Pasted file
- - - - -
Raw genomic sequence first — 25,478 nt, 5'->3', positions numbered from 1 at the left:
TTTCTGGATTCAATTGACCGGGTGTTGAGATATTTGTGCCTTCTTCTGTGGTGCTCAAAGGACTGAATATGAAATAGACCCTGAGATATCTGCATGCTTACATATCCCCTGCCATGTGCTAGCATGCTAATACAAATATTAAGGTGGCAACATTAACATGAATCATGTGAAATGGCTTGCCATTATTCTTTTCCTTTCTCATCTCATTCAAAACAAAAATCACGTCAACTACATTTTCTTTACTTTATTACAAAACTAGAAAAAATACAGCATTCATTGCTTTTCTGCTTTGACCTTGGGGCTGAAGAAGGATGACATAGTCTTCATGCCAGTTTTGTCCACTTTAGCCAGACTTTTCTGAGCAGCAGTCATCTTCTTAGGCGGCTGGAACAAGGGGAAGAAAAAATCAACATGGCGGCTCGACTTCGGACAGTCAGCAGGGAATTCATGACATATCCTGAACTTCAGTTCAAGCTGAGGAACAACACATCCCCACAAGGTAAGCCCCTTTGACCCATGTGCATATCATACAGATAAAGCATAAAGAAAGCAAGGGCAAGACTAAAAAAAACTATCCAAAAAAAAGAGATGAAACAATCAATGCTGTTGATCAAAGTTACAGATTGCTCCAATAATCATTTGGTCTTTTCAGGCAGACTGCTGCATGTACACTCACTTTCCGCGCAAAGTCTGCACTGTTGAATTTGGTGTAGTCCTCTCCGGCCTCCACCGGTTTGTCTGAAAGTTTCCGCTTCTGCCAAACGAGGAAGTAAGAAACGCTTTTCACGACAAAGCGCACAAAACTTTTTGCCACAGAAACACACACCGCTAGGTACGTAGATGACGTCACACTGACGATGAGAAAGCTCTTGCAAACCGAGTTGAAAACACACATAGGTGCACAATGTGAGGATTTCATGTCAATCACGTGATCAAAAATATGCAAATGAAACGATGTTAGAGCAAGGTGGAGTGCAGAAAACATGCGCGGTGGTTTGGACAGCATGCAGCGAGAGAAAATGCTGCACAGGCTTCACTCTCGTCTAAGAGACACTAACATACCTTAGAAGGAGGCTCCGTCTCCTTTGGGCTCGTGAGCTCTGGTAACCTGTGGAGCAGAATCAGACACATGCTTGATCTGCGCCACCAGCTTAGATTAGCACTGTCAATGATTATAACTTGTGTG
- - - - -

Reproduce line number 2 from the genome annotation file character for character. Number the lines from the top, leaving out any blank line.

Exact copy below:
TTTCTGGATTCAATTGACCGGGTGTTGAGATATTTGTGCCTTCTTCTGTGGTGCTCAAAGGACTGAATATGAAATAGACCCTGAGATATCTGCATGCTTACATATCCCCTGCCATGTGCTAGCATGCTAATACAAATATTAAGGTGGCAACATTAACATGAATCATGTGAAATGGCTTGCCATTATTCTTTTCCTTTCTCATCTCATTCAAAACAAAAATCACGTCAACTACATTTTCTTTACTTTATTACAAAACTAGAAAAAATACAGCATTCATTGCTTTTCTGCTTTGACCTTGGGGCTGAAGAAGGATGACATAGTCTTCATGCCAGTTTTGTCCACTTTAGCCAGACTTTTCTGAGCAGCAGTCATCTTCTTAGGCGGCTGGAACAAGGGGAAGAAAAAATCAACATGGCGGCTCGACTTCGGACAGTCAGCAGGGAATTCATGACATATCCTGAACTTCAGTTCAAGCTGAGGAACAACACATCCCCACAAGGTAAGCCCCTTTGACCCATGTGCATATCATACAGATAAAGCATAAAGAAAGCAAGGGCAAGACTAAAAAAAACTATCCAAAAAAAAGAGATGAAACAATCAATGCTGTTGATCAAAGTTACAGATTGCTCCAATAATCATTTGGTCTTTTCAGGCAGACTGCTGCATGTACACTCACTTTCCGCGCAAAGTCTGCACTGTTGAATTTGGTGTAGTCCTCTCCGGCCTCCACCGGTTTGTCTGAAAGTTTCCGCTTCTGCCAAACGAGGAAGTAAGAAACGCTTTTCACGACAAAGCGCACAAAACTTTTTGCCACAGAAACACACACCGCTAGGTACGTAGATGACGTCACACTGACGATGAGAAAGCTCTTGCAAACCGAGTTGAAAACACACATAGGTGCACAATGTGAGGATTTCATGTCAATCACGTGATCAAAAATATGCAAATGAAACGATGTTAGAGCAAGGTGGAGTGCAGAAAACATGCGCGGTGGTTTGGACAGCATGCAGCGAGAGAAAATGCTGCACAGGCTTCACTCTCGTCTAAGAGACACTAACATACCTTAGAAGGAGGCTCCGTCTCCTTTGGGCTCGTGAGCTCTGGTAACCTGTGGAGCAGAATCAGACACATGCTTGATCTGCGCCACCAGCTTAGATTAGCACTGTCAATGATTATAACTTGTGTG